Late last month, Senator Charles Schumer (D., New York) complained, “It’s Christmas in July” as he denounced oil-industry earnings, even though that sector’s 8.3 percent margin for 2007 lagged the chemical and electronics industries’ 12.7 and 14.5 percent respective returns. “Big Oil is plowing these profits into stock buybacks instead of increasing production,” Schumer huffed.

    Naturally, it’s hard for Big Oil to generate more petroleum when it cannot open new refineries, develop the Alaskan National Wildlife Refuge, broaden offshore production, nor even modernize its underwater maps. This is like screaming at Mom because dinner is late — while blocking the kitchen door.

    For all their supposed sophistication, Obama, Pelosi, Salazar, Schumer, and their caucus-mates are anti-intellectual eco-Luddites. Democratic bullheadedness deserves the republic’s scorn.

    Deroy Murdock is a New York-based columnist with the Scripps Howard News Service and a media fellow with the Hoover Institution.

    © 2008 Scripps Howard News Service
  2. trickblue

    trickblue Old Testament... Zone Supporter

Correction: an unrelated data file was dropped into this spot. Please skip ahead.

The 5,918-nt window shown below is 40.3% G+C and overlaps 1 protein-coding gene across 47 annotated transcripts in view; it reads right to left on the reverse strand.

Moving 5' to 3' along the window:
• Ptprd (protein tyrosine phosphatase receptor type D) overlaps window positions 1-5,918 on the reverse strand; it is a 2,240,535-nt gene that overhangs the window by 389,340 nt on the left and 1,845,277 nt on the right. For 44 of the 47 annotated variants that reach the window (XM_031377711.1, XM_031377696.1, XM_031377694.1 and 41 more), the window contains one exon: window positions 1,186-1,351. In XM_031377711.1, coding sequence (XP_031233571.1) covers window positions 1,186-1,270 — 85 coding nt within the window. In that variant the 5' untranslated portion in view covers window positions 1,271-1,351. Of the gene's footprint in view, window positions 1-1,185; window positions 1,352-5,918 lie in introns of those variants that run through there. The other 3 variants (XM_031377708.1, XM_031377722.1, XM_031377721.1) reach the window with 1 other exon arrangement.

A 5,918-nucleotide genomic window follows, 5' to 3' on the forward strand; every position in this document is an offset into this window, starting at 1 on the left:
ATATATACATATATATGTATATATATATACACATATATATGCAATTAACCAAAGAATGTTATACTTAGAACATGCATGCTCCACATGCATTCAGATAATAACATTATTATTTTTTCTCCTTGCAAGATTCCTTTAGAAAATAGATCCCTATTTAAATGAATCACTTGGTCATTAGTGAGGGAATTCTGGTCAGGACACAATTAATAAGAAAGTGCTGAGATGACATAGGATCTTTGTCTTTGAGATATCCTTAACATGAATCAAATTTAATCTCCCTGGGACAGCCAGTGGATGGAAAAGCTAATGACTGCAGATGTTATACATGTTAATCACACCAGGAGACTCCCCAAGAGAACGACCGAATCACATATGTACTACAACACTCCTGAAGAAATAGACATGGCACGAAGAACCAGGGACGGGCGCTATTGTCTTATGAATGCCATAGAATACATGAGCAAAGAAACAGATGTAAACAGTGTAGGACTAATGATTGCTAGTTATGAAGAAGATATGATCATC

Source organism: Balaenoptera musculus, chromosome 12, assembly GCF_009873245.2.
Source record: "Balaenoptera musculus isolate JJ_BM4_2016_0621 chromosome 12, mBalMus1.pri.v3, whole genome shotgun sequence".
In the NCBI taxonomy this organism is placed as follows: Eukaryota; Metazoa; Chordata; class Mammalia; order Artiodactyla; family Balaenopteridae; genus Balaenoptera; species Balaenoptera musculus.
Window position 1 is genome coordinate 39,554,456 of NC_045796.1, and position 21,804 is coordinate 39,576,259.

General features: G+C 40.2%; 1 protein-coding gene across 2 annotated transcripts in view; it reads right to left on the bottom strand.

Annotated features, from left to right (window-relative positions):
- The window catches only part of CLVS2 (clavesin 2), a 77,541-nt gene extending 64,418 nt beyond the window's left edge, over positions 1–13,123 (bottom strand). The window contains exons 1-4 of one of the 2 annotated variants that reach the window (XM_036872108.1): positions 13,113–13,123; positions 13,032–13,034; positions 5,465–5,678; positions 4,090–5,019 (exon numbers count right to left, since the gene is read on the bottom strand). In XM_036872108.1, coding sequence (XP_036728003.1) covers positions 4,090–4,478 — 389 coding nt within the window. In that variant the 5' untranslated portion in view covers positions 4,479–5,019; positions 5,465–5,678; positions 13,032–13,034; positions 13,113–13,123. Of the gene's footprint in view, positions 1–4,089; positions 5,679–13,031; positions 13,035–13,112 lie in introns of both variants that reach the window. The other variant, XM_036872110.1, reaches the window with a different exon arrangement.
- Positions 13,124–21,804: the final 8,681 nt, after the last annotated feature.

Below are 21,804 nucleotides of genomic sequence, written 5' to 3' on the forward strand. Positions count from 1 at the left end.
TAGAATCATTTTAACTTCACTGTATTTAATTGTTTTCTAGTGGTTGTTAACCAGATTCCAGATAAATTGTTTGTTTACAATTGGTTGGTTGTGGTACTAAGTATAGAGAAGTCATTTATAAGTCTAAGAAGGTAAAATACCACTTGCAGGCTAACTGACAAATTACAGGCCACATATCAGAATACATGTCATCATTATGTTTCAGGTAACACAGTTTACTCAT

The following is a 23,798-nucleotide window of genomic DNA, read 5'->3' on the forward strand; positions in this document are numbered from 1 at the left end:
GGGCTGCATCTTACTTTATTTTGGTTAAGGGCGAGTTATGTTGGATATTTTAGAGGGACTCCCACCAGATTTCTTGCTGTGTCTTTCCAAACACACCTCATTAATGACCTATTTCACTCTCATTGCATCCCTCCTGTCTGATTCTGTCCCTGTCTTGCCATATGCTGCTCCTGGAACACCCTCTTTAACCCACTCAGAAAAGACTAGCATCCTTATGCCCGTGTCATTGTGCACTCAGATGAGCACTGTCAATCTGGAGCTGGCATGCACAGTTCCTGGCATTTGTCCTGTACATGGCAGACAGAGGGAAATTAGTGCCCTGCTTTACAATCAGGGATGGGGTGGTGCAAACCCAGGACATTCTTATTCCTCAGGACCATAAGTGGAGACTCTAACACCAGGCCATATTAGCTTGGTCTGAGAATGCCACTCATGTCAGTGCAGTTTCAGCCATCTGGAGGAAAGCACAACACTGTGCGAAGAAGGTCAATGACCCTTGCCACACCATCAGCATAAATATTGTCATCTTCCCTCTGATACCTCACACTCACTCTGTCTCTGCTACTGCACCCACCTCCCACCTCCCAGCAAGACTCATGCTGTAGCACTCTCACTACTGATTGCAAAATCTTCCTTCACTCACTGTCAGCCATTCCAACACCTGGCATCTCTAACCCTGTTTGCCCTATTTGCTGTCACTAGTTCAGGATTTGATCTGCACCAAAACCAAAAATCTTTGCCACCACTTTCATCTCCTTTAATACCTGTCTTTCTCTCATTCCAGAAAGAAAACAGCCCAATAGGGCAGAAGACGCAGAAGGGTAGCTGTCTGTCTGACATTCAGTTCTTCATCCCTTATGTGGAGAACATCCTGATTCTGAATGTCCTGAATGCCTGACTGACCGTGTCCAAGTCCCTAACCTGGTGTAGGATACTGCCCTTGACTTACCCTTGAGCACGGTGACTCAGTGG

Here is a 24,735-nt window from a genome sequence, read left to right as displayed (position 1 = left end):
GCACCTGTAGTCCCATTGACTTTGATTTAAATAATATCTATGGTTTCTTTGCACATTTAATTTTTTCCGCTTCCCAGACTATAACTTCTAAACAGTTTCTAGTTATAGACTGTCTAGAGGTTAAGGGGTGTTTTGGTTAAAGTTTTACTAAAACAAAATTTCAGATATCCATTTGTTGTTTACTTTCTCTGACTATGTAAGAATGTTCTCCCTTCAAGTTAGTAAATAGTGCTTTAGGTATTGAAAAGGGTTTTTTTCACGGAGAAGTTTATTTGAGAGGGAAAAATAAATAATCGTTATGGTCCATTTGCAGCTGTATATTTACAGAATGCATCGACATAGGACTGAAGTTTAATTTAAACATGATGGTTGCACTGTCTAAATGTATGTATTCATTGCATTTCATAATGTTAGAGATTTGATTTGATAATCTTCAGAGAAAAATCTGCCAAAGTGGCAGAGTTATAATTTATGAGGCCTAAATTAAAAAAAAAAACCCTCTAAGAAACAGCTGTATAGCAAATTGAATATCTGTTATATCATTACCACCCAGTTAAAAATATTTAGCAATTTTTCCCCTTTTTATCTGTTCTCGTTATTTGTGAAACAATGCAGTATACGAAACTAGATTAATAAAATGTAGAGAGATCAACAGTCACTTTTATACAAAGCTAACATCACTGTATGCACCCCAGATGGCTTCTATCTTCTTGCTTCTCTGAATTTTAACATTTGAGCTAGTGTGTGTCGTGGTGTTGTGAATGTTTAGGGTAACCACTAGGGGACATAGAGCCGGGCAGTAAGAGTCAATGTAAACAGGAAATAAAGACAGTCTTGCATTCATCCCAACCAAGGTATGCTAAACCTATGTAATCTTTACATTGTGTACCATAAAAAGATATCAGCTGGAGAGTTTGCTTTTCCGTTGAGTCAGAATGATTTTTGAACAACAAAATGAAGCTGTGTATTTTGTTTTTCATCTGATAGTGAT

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    Kinda disappointed there was nothing on this thread, so I'm bumping it...

    Many on this board love to tout science... until they actually have to read it...
  3. yeahyeah

    yeahyeah New Member

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    "During the four year period between the assessments, about 2.3 Bbo and nearly 20 Tcfg were produced from the OCS, 96 percent from the GOM. This production came from the volumes of reserves and reserves appreciation reported in the 2001 assessment.
    Despite this significant volume of oil production, the estimate of oil reserves (including reserves appreciation) grew during this period, increasing by about 1.7 Bbo, meaning the industry was successful in replacing all the oil reserves produced in the GOM."



    They use this technology to find and help yield increasing supplies of new oil in the areas in which they can drill. Apparently it is working fantastic. Yet they have not used it in areas where there is a moratorium because of just that.
    But you have 70% of the shelf available for exploration. Why do you need the other 30? When you have this amazing technology yielding higher numbers in the already available areas.
    How much of that 70% has been explored? How much has been surveyed? How much has been drilled?
    Do you have finite numbers on that? This is a classic case of bird in the hand in my opinion.
    We want it because we cant have it..not because the other 30 is that fantastic...its just the not knowing if it is.
    its greed.
  4. burmafrd

    burmafrd Well-Known Member

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    Love how you cherry pick bits and pieces and ignore the rest.
  5. iceberg

    iceberg detoxed...part 2 Zone Supporter